THE DAY AHEAD: It''s hip to be bear on dot-coms

Larry Dignan
3 min read

COMMENTARY -- The dot-com trends are stacking up against even the leaders. Here are some recent developments to ponder.

It's hip to be bear

Talk about sentiment changes. Lehman Brothers analyst Holly Becker made her name by going bearish on Amazon.com (Nasdaq: AMZN), a few weeks after her bond colleague did it, and zapping Yahoo! (Nasdaq: YHOO).

Now she has zapped eBay (Nasdaq: EBAY). Becker downgraded eBay to "neutral" from "buy" and said eBay's 2005 sales projections are a wee bit optimistic. The other knock about eBay is that it doesn't look like much of a takeover target these days since the valuations of Yahoo and AOL have fallen.

Simply put, eBay is just too expensive. Becker's call on eBay would have been laughed off Wall Street a year ago, but bearish in cool this year. Becker can whack shares with the best of 'em.

Stock price vs. potential

Does a plunging stock price hurt day-to-day dot-com operations?

Exhibit A: Dot-com A's shares fall below $5, but the company's business model could actually work if given time. But since the stock has fallen, no one cares and institutions can't invest. Suddenly, analysts aren't out there telling the company's "story." No sell-side story coupled with no press means advertisers, shoppers, subscribers and users are wary. Revenue goes away. Losses grow, and unless the company has enough cash it folds.

"It all feeds on itself," said Kathleen Heaney, an analyst with Bluestone Capital. Heaney, who covers a bunch of dot-coms in the $5 and under club, said some dot-coms focused on specific niches can survive -- if they can weather the current storm. For the record, Heaney has no idea what it'll take to break the cycle. Neither does anyone else.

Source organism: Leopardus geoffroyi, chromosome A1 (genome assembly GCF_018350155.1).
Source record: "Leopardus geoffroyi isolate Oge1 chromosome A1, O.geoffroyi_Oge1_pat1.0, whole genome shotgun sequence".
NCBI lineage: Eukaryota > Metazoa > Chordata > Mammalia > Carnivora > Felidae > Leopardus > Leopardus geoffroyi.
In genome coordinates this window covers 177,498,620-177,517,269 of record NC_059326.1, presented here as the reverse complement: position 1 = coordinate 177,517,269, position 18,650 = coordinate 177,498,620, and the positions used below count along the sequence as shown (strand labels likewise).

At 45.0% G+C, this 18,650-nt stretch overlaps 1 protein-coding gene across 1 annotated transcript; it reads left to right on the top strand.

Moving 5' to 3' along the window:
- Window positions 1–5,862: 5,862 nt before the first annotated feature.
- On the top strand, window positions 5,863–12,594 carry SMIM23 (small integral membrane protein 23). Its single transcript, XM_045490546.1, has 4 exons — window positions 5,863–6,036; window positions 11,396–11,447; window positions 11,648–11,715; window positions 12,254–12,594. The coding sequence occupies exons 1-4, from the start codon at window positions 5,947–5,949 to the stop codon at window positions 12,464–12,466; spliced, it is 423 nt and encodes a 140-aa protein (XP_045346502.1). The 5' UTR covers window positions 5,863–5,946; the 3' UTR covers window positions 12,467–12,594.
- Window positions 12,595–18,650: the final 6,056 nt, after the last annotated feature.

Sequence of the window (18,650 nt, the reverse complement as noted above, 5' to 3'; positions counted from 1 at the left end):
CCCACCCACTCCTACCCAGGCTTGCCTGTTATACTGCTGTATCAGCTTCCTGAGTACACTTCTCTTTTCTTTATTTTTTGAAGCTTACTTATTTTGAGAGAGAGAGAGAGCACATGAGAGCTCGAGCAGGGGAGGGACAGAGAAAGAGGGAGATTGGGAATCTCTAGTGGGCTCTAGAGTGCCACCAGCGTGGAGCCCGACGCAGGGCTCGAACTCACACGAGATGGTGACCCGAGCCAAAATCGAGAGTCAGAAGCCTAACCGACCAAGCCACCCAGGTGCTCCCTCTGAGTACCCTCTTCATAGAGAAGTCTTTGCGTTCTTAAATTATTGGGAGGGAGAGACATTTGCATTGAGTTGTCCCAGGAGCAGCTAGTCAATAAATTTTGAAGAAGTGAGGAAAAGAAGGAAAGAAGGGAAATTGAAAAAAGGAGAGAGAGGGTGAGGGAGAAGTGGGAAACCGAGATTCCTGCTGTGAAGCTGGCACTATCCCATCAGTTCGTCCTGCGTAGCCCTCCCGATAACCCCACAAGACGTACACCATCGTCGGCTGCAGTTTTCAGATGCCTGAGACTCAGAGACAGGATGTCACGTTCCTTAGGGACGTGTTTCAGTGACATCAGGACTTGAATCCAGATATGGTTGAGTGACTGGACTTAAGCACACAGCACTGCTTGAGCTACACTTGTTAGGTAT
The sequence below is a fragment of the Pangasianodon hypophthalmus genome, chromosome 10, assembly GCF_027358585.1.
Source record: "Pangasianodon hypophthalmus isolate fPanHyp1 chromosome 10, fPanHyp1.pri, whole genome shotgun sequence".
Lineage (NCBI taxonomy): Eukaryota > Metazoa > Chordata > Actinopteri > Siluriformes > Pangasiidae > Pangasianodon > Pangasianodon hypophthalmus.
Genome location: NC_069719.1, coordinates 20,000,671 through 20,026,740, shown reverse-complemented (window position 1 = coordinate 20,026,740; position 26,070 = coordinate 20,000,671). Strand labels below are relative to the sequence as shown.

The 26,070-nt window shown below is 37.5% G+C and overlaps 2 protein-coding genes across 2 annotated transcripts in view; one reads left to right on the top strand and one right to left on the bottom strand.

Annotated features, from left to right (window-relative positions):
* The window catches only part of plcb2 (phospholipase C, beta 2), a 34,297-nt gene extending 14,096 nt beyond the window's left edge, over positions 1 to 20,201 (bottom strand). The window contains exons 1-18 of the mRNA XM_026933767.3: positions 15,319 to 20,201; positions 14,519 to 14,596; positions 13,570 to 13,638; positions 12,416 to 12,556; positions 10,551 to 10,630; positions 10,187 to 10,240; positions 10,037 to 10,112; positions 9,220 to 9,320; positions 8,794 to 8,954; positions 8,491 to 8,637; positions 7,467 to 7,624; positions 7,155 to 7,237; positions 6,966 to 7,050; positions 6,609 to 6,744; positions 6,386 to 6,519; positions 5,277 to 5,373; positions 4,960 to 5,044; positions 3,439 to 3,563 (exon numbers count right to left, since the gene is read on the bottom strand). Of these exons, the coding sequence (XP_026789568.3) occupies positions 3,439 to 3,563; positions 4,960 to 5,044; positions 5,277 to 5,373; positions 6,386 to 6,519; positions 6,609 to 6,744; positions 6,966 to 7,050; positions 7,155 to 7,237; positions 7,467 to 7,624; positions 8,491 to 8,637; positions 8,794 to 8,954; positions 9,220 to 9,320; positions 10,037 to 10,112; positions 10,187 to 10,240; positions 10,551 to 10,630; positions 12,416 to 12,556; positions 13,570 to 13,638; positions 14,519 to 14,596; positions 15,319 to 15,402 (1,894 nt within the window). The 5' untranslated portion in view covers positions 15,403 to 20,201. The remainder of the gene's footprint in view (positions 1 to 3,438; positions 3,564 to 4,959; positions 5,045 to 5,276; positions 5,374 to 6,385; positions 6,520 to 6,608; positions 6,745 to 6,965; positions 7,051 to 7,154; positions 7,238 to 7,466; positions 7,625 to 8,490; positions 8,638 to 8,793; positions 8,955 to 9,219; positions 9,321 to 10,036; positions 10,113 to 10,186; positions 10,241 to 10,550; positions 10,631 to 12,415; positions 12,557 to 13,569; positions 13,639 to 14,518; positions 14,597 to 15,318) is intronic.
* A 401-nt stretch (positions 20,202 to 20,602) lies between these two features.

E-tailing worries?

According to Neilsen/NetRatings, consumers initially delayed their annual pilgrimage to e-tailing sites. Part of the malaise can be attributed to a slowing economy and lower capital gains. But a lot of it has to do with consumer confidence. Dot-coms are tainted by daily layoff and closure stories. According to Webmergers.com, 60 percent of the dot-com dead are e-tailers.

E-tailing traffic has picked up, but it'll be interesting to see how it unfolds as the holidays approach.

You'd think fewer competitors would help leaders such as Amazon.com and eToys (Nasdaq: ETYS), but the average Joe may not be that discerning. Some folks think all dot-coms are folding, not just some of them.

So much for fourth quarter heroics

The common assumption -- until recently -- was that a seasonally strong fourth quarter would save the tails of a host of companies supported by online advertising.

That assumption has been shot down. Media companies are saying advertising isn't holding up in old media or new.

Merrill Lynch analyst Henry Blodget reckons that dot-coms are seeing little if any advertising jump in the fourth quarter. The first quarter will be even worse. "We would therefore remain cautious about adding new money to online-advertising driven stocks until Q1-Q2 (when we should have better visibility)," he said in a research note.

Shares of Yahoo and struggling online advertising companies such as DoubleClick (Nasdaq: DCLK) are hurting. Blodget said online advertising firms are being hit by the exodus of dot-coms, falling ad rates, and changes in revenue and pricing models.

Buy me, please

WebMergers.com, which tracks the dot-com swoon, said in a recent report that business closures have accelerated in November. Why aren't some of these companies being bought?

WebMergers.com cited a few reasons:

  • There's no business model and the assets are lacking.
  • Dot-coms waited too long to raise more cash, became desperate and lost their leverage. In other words, do mergers and acquisitions when your company is strong.
  • VCs don't play Cupid. Venture capitalists are too busy with their portfolios to shop companies. Besides, VCs may have cashed out already.
  • Bricks and mortar companies are too busy gloating. Why save a dot-com when you can watch it die? Bricks and mortar companies are sitting on the sidelines. TDAIN

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